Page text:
Electrostatic plate separators are generally employed for streams that encompass small conductors and coarse non-conductors. The high tension rollers are generally utilized for streams which have coarse conductors and fine non-conductors. Such separators are generally employed for separating the mineral sands; an illustration of one of such mineral processing plants is the CRL processing plant at Pinkenba in Brisbane Queensland. In this plant, rutile, zircon and ilmenite are separated from the silica gangue. In this plant, the separation is carried out in a number of phases by roughers, cleaners, scavengers and recleaners.

c) Magnetic Separation:

The Magnetic separation is a technique in which magnetically susceptible material is extracted from the mixture by using a magnetic force.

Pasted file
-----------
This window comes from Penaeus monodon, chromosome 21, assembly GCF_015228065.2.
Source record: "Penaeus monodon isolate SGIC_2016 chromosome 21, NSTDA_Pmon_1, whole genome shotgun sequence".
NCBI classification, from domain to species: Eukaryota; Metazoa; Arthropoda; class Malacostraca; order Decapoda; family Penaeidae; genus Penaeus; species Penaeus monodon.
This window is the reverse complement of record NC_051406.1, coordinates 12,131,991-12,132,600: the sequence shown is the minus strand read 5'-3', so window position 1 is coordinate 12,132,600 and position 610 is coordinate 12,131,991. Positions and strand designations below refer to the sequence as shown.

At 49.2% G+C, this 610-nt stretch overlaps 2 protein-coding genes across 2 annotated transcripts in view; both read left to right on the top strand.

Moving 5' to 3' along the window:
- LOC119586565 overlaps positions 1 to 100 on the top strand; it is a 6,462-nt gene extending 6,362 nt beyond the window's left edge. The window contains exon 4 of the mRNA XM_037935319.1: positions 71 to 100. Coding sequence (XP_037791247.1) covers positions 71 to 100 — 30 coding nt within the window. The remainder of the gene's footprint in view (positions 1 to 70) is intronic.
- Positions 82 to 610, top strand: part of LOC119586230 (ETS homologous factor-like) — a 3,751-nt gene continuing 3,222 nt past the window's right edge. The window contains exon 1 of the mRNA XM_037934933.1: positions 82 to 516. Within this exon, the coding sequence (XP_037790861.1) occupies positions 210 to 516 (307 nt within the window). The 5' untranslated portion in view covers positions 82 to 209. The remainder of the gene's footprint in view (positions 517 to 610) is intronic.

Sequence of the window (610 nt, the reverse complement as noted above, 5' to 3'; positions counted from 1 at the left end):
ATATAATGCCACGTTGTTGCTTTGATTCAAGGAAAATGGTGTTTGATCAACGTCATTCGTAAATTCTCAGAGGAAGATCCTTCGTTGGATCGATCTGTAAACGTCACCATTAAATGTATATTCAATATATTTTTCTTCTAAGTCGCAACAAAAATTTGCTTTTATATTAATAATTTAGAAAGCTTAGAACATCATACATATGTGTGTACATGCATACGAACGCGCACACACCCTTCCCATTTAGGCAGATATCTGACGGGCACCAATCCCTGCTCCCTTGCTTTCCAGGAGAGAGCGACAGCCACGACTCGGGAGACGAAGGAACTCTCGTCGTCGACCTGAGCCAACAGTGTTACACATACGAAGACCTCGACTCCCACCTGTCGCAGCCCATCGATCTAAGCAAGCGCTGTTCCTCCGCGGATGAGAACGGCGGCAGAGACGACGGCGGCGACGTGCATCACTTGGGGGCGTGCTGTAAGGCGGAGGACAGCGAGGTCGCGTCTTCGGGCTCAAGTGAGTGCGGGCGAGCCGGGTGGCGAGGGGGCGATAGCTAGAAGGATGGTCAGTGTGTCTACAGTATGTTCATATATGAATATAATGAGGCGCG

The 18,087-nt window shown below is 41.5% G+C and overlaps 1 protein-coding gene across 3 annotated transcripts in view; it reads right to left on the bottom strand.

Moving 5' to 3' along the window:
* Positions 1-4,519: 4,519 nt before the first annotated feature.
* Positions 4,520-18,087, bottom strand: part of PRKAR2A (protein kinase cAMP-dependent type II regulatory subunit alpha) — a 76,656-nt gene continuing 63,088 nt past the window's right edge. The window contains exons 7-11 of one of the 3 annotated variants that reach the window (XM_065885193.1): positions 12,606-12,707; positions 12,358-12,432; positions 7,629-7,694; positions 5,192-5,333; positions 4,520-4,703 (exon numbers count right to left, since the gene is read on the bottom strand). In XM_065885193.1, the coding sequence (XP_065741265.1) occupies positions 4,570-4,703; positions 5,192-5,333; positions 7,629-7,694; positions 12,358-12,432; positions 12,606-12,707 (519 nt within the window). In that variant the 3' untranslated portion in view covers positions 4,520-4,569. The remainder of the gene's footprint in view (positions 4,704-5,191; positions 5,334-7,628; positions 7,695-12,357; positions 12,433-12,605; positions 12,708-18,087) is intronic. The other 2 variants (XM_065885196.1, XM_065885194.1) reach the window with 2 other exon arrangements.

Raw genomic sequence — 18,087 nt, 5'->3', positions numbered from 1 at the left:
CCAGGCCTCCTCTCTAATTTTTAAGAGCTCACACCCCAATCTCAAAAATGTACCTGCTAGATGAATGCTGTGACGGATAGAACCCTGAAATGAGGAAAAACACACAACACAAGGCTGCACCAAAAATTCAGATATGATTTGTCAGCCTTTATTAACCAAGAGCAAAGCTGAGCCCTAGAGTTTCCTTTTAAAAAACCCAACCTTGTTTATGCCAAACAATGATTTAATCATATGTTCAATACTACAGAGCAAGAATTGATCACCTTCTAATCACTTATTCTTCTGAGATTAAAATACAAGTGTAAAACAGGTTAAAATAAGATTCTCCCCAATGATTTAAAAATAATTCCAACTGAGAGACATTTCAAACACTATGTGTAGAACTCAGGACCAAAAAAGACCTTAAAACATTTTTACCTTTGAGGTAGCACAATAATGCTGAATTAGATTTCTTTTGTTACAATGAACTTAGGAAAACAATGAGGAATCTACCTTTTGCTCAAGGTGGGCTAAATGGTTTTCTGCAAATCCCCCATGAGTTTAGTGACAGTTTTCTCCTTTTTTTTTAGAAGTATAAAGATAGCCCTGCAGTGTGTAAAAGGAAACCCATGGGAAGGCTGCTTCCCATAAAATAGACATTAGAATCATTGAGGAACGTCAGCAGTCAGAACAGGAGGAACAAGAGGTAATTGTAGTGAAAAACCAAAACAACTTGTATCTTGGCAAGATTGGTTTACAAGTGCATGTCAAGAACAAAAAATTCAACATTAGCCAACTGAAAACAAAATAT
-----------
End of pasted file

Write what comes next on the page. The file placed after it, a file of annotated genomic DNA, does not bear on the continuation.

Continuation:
This separation method can be helpful in mining iron as it is attracted to a magnet. In mines where wolframite was mixed by cassiterite, like South Crofty and East Pool mine in Cornwall or with bismuth like at the Shepherd and Murphy mine in Moina, Tasmania, magnetic separation was employed to separate the ores. At such mines a device termed as a Wetherill's Magnetic Separator (discovered by John Price Wetherill, 1844-1906) was utilized. In this machine, the raw ore, after calcination was fed to a moving belt that passed beneath the two pairs of electromagnets under which further belts ran at right angles to the feed belt. The first pair of electromagnets was weakly magnetized and served up to draw off any iron ore present. The second pair were strongly magnetized and attracted the wolframite that is weakly magnetic. Such machines were capable of treating 10 tons of ore a day. This method of separating the magnetic substances from the non-magnetic substances in a mixture by the help of a magnet is known as magnetic separation.